In tribute to the life of Billy Paul we’ve picked out a few of our favourites to remember him by.

 

Let’s Make A Baby

In 1975 he released the epic baby-making song, the appropriately titled ‘Let’s Make A Baby’. Although just as forthcoming as what Marvin Gaye had released a year earlier, Paul became the target of Reverend Jesse Jackson and his Operation PUSH, who deemed the song to be obscene. Disc jockeys pulled the song, fearful of what Jackson could throw at them if they played the song. The rank hypocrisy of Jackson, who was friends with Richard Pryor, a comedian who’s every other word was usually one that began in ‘f’ and rhymed with ‘book’, was absurd.

The song itself is sublime. It’s stunningly elegant, and if Jesse Jackson thought that was obscene, what must he think of the dire drivel produced today?

 

Thanks for Saving My Life 

This one is one delightfully mid-tempo corker from Paul’s back catalogue. It features that classic Philly Soul lush horn and string arrangement, combined with one brilliant vocal performance from Paul. Coming in at just over three minutes it packs a lot into a short period of time, but if you’re looking for more of this funky tune, check out the live version.

 

Bring The Family Back

Even Billy Paul wasn’t immune to the influence of disco. In 1979 he recorded ‘Bring the Family Back’, a superbly brilliant song that combined the Philly Soul sound with a disco beat and bass to create a dancefloor classic. As ever, Paul is in fine voice, and his distinctive phrasing suits the disco-influence. The groove is infectious, and the vocals are perfect for a singalong. This is one of our favourite Billy Paul jams.

 

Let ‘Em In 

Originally a song by Paul McCartney for Wings, Paul covered the song in 1977 turning it into a civil rights song, honoring those who had led the fight for equality for African-Americans. Paul’s version featured shout-outs to people like JFK, Louis Armstrong and Martin Luther King, and featured snippets of speeches from King and Malcolm X. The song also features a brilliant groove, with another epic Philly Soul arrangement that’s just magnificent.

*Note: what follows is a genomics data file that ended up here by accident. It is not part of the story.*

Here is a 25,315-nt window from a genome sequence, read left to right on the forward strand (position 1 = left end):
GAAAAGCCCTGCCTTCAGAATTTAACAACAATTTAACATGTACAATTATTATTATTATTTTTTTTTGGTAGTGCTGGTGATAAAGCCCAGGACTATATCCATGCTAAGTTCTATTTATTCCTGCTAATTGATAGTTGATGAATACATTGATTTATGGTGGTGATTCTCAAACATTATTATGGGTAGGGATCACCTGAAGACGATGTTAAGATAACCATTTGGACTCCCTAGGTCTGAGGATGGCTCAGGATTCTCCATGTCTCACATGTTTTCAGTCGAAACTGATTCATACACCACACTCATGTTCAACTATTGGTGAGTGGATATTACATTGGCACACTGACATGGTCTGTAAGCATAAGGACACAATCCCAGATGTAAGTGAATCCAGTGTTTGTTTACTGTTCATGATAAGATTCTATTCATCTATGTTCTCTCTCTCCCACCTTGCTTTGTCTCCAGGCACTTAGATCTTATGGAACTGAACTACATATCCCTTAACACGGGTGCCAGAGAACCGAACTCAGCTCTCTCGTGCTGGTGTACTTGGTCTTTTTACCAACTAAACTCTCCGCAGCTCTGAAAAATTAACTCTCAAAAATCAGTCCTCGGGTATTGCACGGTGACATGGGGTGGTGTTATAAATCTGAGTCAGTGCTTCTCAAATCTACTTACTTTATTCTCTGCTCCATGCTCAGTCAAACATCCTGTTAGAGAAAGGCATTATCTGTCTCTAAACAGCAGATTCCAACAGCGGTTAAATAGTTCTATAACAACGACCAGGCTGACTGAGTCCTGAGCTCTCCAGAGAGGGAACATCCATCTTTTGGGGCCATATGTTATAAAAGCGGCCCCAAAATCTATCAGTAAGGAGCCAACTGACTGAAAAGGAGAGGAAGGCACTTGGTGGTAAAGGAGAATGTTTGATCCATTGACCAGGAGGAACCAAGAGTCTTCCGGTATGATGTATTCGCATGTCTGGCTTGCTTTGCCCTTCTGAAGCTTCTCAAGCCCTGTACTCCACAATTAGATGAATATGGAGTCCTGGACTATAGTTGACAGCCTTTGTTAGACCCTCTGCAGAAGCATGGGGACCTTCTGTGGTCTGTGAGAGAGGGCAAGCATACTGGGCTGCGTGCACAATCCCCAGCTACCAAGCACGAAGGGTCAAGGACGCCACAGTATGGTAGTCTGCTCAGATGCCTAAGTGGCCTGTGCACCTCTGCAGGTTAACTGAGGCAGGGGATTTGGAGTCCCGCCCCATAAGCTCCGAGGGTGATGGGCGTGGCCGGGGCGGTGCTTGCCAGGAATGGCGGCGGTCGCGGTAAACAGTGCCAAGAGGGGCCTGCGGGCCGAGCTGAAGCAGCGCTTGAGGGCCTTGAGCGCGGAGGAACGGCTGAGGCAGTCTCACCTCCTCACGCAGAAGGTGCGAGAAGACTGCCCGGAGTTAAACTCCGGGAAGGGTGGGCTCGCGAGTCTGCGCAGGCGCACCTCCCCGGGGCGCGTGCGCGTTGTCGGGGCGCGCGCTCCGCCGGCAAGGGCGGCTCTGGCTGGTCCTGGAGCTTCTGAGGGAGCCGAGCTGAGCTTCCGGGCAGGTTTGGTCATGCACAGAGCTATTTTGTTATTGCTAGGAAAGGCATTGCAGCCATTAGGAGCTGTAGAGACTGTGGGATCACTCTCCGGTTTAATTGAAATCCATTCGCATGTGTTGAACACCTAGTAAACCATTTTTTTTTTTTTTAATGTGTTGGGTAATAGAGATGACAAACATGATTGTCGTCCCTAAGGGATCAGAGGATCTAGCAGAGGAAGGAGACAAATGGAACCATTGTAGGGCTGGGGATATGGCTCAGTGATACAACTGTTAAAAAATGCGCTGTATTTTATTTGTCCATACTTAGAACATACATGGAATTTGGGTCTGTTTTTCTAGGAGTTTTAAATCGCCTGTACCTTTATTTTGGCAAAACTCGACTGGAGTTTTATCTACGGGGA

Only The Strong Survive

Another message song from PIR, and another winner. Paul urges his listeners to “you gotta be strong, you gotta hold on, don’t give up!” The lyric is uplifting as is the sophisticated arrangement. It’s another song that proves that Paul was not merely just a balladeer, and that he was just as incredible singing uptempo numbers like this. It’s a classic message from PIR: black empowerment, black awareness and black survival.

 

Let’s Stay Together

This cover of the Al Green classic also featured on the 360° of Billy Paul album, but Paul completely reworks the song, turning it from a mid-tempo ode to love to a sultry, stripped-back ballad. At first its pretty unrecognizable; its only until you get into the verse do you realize what song it is. Another stunning performance from Mr Paul.

 

Me & Mrs Jones 

We couldn’t leave this one out of our favourite Billy Paul songs. Sure, it’s played a lot. Sure, everyone knows it. But it is still, after all these years and all these listens, one of the finest love songs ever recorded. The story, of a man who meets another man’s woman at the same café, making all kinds of plans, while the jukebox plays all kinds of songs, is beautiful. Paul delivers the song with his trademark distinctiveness, creating one of the most memorable vocals in soul music. The arrangement is stunning, as is Paul. He may be gone, but at least we have this song to remember him by.

Job well done, Mr Paul.

Published
12 months ago
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George Haffenden
Written by George Haffenden
Brought up on a healthy diet of soul and funk, Haff's dream was to become the first British member of The Temptations. Realising that this dream could never be realised, he is now the curator of The Funk & Soul Revue.